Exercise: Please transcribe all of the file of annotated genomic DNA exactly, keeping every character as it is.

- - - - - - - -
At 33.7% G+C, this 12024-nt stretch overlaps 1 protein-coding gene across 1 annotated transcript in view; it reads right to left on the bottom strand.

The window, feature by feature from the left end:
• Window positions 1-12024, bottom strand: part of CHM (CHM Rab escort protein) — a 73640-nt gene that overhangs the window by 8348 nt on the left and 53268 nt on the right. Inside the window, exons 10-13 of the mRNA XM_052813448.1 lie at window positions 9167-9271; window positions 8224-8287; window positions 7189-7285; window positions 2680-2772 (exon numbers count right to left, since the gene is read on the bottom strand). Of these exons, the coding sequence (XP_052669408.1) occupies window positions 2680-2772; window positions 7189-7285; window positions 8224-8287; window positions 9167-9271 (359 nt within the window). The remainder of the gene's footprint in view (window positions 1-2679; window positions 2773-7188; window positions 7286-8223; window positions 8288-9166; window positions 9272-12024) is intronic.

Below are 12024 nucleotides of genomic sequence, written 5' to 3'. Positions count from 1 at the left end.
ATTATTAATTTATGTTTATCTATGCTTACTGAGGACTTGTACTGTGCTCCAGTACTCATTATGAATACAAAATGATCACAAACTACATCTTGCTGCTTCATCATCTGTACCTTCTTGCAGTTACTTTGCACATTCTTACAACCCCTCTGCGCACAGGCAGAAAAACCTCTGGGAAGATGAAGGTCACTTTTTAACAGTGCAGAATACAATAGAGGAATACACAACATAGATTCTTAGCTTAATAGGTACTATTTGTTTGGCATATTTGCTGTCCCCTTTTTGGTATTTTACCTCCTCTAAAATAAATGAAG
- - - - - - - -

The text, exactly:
At 33.7% G+C, this 12024-nt stretch overlaps 1 protein-coding gene across 1 annotated transcript in view; it reads right to left on the bottom strand.

The window, feature by feature from the left end:
• Window positions 1-12024, bottom strand: part of CHM (CHM Rab escort protein) — a 73640-nt gene that overhangs the window by 8348 nt on the left and 53268 nt on the right. Inside the window, exons 10-13 of the mRNA XM_052813448.1 lie at window positions 9167-9271; window positions 8224-8287; window positions 7189-7285; window positions 2680-2772 (exon numbers count right to left, since the gene is read on the bottom strand). Of these exons, the coding sequence (XP_052669408.1) occupies window positions 2680-2772; window positions 7189-7285; window positions 8224-8287; window positions 9167-9271 (359 nt within the window). The remainder of the gene's footprint in view (window positions 1-2679; window positions 2773-7188; window positions 7286-8223; window positions 8288-9166; window positions 9272-12024) is intronic.

Below are 12024 nucleotides of genomic sequence, written 5' to 3'. Positions count from 1 at the left end.
ATTATTAATTTATGTTTATCTATGCTTACTGAGGACTTGTACTGTGCTCCAGTACTCATTATGAATACAAAATGATCACAAACTACATCTTGCTGCTTCATCATCTGTACCTTCTTGCAGTTACTTTGCACATTCTTACAACCCCTCTGCGCACAGGCAGAAAAACCTCTGGGAAGATGAAGGTCACTTTTTAACAGTGCAGAATACAATAGAGGAATACACAACATAGATTCTTAGCTTAATAGGTACTATTTGTTTGGCATATTTGCTGTCCCCTTTTTGGTATTTTACCTCCTCTAAAATAAATGAAG